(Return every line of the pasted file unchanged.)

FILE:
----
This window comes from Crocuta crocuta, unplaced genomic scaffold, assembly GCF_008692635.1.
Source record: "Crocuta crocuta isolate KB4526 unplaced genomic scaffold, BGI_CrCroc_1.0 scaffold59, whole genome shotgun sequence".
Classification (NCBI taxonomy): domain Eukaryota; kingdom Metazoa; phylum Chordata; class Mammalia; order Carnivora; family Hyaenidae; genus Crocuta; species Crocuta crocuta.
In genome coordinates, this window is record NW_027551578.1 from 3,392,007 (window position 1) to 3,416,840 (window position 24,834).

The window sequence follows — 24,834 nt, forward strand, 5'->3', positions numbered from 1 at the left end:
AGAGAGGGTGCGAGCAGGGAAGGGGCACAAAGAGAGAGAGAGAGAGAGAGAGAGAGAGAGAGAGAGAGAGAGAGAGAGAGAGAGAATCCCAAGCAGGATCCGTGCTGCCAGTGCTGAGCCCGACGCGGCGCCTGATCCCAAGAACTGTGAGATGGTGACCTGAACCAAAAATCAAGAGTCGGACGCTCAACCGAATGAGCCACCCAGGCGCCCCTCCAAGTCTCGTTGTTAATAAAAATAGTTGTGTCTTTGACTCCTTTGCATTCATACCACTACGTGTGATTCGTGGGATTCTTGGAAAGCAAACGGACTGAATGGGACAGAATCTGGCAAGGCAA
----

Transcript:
This window comes from Crocuta crocuta, unplaced genomic scaffold, assembly GCF_008692635.1.
Source record: "Crocuta crocuta isolate KB4526 unplaced genomic scaffold, BGI_CrCroc_1.0 scaffold59, whole genome shotgun sequence".
Classification (NCBI taxonomy): domain Eukaryota; kingdom Metazoa; phylum Chordata; class Mammalia; order Carnivora; family Hyaenidae; genus Crocuta; species Crocuta crocuta.
In genome coordinates, this window is record NW_027551578.1 from 3,392,007 (window position 1) to 3,416,840 (window position 24,834).

The window sequence follows — 24,834 nt, forward strand, 5'->3', positions numbered from 1 at the left end:
AGAGAGGGTGCGAGCAGGGAAGGGGCACAAAGAGAGAGAGAGAGAGAGAGAGAGAGAGAGAGAGAGAGAGAGAGAGAGAGAGAGAATCCCAAGCAGGATCCGTGCTGCCAGTGCTGAGCCCGACGCGGCGCCTGATCCCAAGAACTGTGAGATGGTGACCTGAACCAAAAATCAAGAGTCGGACGCTCAACCGAATGAGCCACCCAGGCGCCCCTCCAAGTCTCGTTGTTAATAAAAATAGTTGTGTCTTTGACTCCTTTGCATTCATACCACTACGTGTGATTCGTGGGATTCTTGGAAAGCAAACGGACTGAATGGGACAGAATCTGGCAAGGCAA